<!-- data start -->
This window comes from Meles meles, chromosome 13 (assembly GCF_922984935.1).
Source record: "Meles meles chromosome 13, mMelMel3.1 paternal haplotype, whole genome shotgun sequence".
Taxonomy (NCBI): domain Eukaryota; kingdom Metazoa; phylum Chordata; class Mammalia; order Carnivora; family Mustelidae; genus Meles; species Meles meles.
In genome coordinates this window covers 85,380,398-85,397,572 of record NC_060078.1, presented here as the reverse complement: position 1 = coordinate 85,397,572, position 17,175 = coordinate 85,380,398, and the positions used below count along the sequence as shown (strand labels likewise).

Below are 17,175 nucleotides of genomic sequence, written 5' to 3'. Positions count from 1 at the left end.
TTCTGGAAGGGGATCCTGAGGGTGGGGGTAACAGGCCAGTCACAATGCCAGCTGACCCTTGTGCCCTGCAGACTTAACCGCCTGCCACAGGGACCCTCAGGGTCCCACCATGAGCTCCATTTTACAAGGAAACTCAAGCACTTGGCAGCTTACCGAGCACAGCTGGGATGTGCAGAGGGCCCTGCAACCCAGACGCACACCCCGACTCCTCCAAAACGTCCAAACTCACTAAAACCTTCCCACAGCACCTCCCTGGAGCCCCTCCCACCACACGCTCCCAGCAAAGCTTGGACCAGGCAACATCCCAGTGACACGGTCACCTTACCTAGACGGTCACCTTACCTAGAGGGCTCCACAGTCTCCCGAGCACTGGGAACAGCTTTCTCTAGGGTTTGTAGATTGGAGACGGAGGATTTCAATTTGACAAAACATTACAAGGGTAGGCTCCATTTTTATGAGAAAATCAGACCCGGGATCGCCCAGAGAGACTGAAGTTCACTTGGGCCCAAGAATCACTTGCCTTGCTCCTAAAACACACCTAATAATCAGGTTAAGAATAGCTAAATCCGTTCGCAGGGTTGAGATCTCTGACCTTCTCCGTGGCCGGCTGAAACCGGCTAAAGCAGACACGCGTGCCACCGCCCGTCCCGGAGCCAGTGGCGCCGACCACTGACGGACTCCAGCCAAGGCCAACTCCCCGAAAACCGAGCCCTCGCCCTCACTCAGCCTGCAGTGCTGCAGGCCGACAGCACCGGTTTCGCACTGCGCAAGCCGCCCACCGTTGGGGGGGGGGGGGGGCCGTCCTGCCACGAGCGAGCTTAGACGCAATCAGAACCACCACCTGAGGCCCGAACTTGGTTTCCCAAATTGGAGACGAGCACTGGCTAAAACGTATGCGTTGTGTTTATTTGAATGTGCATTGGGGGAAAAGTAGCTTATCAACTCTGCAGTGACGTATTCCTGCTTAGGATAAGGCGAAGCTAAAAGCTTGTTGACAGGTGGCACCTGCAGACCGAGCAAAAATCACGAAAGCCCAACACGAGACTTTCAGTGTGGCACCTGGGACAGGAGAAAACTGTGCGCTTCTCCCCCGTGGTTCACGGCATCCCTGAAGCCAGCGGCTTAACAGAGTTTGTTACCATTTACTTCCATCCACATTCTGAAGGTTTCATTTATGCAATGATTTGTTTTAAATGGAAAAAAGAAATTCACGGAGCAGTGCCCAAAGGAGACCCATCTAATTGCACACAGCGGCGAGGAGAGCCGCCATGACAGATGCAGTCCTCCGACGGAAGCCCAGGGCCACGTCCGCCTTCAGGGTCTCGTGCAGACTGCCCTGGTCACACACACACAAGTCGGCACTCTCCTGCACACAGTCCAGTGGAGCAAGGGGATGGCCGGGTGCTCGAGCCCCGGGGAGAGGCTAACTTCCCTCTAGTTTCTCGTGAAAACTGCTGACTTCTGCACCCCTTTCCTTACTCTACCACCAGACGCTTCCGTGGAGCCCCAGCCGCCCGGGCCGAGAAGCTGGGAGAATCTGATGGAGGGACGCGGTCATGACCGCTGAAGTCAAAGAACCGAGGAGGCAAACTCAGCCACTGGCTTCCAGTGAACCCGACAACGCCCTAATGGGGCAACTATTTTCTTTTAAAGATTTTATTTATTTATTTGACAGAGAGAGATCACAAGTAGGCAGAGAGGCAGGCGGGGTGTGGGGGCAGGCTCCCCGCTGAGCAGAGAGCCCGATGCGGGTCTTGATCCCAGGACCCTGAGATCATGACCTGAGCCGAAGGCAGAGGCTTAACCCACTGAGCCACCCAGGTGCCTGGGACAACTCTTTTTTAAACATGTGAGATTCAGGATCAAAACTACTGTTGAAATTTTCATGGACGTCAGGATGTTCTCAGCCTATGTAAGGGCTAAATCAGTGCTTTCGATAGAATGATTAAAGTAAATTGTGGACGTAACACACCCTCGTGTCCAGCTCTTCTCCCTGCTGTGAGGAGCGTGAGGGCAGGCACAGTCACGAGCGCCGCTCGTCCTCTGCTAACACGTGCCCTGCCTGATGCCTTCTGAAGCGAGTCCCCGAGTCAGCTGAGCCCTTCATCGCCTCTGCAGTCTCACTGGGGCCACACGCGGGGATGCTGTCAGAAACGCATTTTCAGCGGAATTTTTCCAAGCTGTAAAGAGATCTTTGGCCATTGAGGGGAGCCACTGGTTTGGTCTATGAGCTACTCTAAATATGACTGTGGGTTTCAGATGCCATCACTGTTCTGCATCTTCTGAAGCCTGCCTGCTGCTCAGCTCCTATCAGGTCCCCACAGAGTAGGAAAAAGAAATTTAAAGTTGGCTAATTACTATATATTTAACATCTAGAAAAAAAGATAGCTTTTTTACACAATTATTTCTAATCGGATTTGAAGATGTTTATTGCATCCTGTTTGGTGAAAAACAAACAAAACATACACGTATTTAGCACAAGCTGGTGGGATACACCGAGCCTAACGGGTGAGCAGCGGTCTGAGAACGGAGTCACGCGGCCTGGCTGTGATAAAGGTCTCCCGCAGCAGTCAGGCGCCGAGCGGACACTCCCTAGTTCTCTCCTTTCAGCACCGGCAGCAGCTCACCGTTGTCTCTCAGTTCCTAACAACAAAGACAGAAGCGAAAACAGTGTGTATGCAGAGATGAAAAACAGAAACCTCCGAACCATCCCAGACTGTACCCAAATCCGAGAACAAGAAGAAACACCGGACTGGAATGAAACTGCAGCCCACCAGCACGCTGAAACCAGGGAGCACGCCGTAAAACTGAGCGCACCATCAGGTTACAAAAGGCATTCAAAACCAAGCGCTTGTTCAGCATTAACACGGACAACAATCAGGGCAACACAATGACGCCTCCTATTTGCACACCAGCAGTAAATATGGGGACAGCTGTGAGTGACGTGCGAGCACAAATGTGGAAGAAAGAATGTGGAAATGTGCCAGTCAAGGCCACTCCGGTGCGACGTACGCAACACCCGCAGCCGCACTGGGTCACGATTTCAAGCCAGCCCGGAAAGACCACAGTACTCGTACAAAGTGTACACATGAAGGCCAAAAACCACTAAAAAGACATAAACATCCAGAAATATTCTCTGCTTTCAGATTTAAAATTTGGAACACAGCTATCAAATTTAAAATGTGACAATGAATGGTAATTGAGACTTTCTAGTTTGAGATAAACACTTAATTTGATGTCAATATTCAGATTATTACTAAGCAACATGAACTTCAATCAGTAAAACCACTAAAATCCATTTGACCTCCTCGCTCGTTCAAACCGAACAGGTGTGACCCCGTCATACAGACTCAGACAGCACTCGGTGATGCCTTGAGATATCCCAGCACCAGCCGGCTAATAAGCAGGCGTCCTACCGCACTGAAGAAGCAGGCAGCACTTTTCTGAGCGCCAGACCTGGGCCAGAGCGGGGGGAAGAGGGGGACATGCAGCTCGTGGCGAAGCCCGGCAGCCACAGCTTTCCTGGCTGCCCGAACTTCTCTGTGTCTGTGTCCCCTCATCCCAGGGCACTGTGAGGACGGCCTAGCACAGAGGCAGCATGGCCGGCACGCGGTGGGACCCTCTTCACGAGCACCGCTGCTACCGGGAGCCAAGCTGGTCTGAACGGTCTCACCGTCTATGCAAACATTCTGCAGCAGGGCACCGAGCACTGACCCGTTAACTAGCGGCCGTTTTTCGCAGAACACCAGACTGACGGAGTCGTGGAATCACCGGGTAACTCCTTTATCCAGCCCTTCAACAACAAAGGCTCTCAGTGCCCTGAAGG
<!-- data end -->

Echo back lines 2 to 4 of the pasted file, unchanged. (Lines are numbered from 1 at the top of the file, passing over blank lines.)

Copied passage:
Source record: "Meles meles chromosome 13, mMelMel3.1 paternal haplotype, whole genome shotgun sequence".
Taxonomy (NCBI): domain Eukaryota; kingdom Metazoa; phylum Chordata; class Mammalia; order Carnivora; family Mustelidae; genus Meles; species Meles meles.
In genome coordinates this window covers 85,380,398-85,397,572 of record NC_060078.1, presented here as the reverse complement: position 1 = coordinate 85,397,572, position 17,175 = coordinate 85,380,398, and the positions used below count along the sequence as shown (strand labels likewise).